Sir,—Those of us who know the need of encouragement for higher education, if we are to repair the waste of brain power through this cruel war, and those who have had experience of the joy given to thousands by the preserving, open to the public for ever, places of historic interest or natural beauty, cannot help hoping that you will lend us your powerful aid in urging that two forms of possible memorial to our heroic dead shall not be forgotten.

  1. The endowing of our unendowed secondary schools with scholarships that will admit the brighter scholars who are otherwise quite unable to do so to pass to our universities.
  2. The obtaining of some beautiful view-point or open space or place of historic interest to be dedicated to the public in memory of the brave men of the locality who have given up their lives for King and Empire.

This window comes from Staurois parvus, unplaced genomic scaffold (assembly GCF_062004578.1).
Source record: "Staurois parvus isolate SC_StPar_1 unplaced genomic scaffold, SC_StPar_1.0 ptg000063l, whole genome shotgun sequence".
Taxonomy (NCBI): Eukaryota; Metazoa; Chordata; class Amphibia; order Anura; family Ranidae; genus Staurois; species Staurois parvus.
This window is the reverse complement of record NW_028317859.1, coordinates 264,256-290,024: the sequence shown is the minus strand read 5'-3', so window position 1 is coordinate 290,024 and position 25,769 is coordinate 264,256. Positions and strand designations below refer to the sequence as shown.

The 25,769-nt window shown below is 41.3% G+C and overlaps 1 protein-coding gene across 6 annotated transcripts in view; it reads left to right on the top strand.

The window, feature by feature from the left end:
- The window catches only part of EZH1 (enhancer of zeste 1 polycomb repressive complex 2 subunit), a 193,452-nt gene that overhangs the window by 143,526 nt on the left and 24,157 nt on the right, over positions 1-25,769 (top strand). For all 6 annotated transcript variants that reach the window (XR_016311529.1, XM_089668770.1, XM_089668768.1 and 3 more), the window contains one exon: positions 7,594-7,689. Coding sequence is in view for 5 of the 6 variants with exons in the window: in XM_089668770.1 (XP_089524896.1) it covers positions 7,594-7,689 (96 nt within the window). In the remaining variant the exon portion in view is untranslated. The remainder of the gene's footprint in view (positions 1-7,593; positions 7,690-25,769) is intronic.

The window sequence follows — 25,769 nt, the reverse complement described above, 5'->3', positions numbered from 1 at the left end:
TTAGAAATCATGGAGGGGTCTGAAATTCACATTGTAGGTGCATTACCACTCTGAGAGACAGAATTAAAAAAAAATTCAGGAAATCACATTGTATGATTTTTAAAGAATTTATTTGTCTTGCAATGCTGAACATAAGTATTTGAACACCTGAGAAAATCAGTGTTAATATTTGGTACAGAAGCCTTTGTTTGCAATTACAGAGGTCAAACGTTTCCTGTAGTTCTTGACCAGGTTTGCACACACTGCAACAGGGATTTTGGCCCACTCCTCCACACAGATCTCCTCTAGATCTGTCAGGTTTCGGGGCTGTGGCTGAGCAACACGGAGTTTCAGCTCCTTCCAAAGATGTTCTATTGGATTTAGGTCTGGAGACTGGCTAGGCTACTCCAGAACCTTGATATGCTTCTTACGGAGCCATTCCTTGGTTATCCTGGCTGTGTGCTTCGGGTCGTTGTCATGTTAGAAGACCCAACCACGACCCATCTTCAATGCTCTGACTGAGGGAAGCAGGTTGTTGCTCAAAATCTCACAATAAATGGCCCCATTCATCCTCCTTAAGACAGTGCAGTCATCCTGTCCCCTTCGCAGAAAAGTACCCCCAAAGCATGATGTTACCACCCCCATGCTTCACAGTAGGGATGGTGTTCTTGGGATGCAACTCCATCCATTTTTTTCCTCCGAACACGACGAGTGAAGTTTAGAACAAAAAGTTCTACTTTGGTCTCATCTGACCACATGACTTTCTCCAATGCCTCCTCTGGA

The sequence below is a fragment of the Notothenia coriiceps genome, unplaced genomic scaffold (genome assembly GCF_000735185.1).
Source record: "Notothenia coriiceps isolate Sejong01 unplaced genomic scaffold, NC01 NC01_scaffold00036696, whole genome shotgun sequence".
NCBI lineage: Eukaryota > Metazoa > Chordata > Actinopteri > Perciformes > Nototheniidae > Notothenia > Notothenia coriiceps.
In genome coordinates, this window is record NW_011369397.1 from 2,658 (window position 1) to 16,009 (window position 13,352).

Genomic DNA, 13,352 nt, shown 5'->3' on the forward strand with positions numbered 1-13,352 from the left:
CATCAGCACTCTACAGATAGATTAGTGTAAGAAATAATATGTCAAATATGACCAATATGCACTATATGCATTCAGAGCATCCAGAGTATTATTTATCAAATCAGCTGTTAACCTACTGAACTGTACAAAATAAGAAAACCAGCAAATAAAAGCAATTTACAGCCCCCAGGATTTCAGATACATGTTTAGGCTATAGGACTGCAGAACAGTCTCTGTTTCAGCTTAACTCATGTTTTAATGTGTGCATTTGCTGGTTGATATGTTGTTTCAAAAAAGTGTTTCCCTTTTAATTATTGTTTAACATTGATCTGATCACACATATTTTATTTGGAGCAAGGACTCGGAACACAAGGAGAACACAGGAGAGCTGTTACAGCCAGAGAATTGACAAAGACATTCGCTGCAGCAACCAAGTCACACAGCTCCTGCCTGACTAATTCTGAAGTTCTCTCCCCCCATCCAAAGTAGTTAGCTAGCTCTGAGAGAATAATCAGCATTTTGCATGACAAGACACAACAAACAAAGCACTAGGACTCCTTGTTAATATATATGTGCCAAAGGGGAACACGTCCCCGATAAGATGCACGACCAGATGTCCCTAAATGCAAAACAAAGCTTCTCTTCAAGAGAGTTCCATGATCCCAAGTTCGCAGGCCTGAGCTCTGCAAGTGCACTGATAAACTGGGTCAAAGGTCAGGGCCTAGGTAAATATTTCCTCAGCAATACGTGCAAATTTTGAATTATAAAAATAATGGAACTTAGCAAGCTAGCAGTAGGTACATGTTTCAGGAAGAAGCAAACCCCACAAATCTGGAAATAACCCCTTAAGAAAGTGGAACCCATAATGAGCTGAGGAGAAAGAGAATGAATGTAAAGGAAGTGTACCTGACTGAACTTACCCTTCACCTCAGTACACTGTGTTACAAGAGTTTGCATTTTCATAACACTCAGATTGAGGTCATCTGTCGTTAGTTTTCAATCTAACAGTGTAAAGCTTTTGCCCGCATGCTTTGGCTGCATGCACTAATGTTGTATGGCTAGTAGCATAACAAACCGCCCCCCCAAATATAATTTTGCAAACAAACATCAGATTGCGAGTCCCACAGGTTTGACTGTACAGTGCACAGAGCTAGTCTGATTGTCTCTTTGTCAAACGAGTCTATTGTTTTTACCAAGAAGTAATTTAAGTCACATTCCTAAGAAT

An offer has just reached me, which will be laid before the National Trust at their next meeting, of 20 acres of glorious moorland within reach of one of our large Lancashire cities, and this in memory of one known to be a lover of nature who has fallen in the war.

I feel so sure that this good example would be followed, to the great advantage of future generations and to the imperishable honour of the dead if only the idea can become current, that I dare to ask of your kind insertion of this letter.  

(Times, 4 February 1916, p. 7)